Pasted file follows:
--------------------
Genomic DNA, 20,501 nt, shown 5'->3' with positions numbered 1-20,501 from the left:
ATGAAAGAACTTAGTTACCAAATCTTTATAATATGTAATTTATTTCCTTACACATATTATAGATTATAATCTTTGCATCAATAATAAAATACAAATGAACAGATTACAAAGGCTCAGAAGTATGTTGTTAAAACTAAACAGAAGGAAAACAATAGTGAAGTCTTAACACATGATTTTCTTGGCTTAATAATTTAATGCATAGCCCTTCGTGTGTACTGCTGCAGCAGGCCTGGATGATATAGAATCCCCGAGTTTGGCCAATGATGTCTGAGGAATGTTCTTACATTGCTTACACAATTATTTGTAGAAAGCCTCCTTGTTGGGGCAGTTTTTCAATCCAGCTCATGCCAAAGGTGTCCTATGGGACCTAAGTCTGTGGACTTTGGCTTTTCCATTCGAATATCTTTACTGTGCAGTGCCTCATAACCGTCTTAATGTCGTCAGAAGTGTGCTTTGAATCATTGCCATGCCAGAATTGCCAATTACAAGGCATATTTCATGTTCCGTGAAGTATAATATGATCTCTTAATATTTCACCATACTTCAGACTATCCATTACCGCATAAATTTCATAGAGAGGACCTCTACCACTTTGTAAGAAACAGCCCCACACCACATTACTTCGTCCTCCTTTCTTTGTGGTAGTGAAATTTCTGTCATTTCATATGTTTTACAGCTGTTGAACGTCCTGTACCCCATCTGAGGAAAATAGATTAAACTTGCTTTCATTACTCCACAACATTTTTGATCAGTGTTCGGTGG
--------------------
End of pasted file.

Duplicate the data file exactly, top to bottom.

Genomic DNA, 20,501 nt, shown 5'->3' with positions numbered 1-20,501 from the left:
ATGAAAGAACTTAGTTACCAAATCTTTATAATATGTAATTTATTTCCTTACACATATTATAGATTATAATCTTTGCATCAATAATAAAATACAAATGAACAGATTACAAAGGCTCAGAAGTATGTTGTTAAAACTAAACAGAAGGAAAACAATAGTGAAGTCTTAACACATGATTTTCTTGGCTTAATAATTTAATGCATAGCCCTTCGTGTGTACTGCTGCAGCAGGCCTGGATGATATAGAATCCCCGAGTTTGGCCAATGATGTCTGAGGAATGTTCTTACATTGCTTACACAATTATTTGTAGAAAGCCTCCTTGTTGGGGCAGTTTTTCAATCCAGCTCATGCCAAAGGTGTCCTATGGGACCTAAGTCTGTGGACTTTGGCTTTTCCATTCGAATATCTTTACTGTGCAGTGCCTCATAACCGTCTTAATGTCGTCAGAAGTGTGCTTTGAATCATTGCCATGCCAGAATTGCCAATTACAAGGCATATTTCATGTTCCGTGAAGTATAATATGATCTCTTAATATTTCACCATACTTCAGACTATCCATTACCGCATAAATTTCATAGAGAGGACCTCTACCACTTTGTAAGAAACAGCCCCACACCACATTACTTCGTCCTCCTTTCTTTGTGGTAGTGAAATTTCTGTCATTTCATATGTTTTACAGCTGTTGAACGTCCTGTACCCCATCTGAGGAAAATAGATTAAACTTGCTTTCATTACTCCACAACATTTTTGATCAGTGTTCGGTGG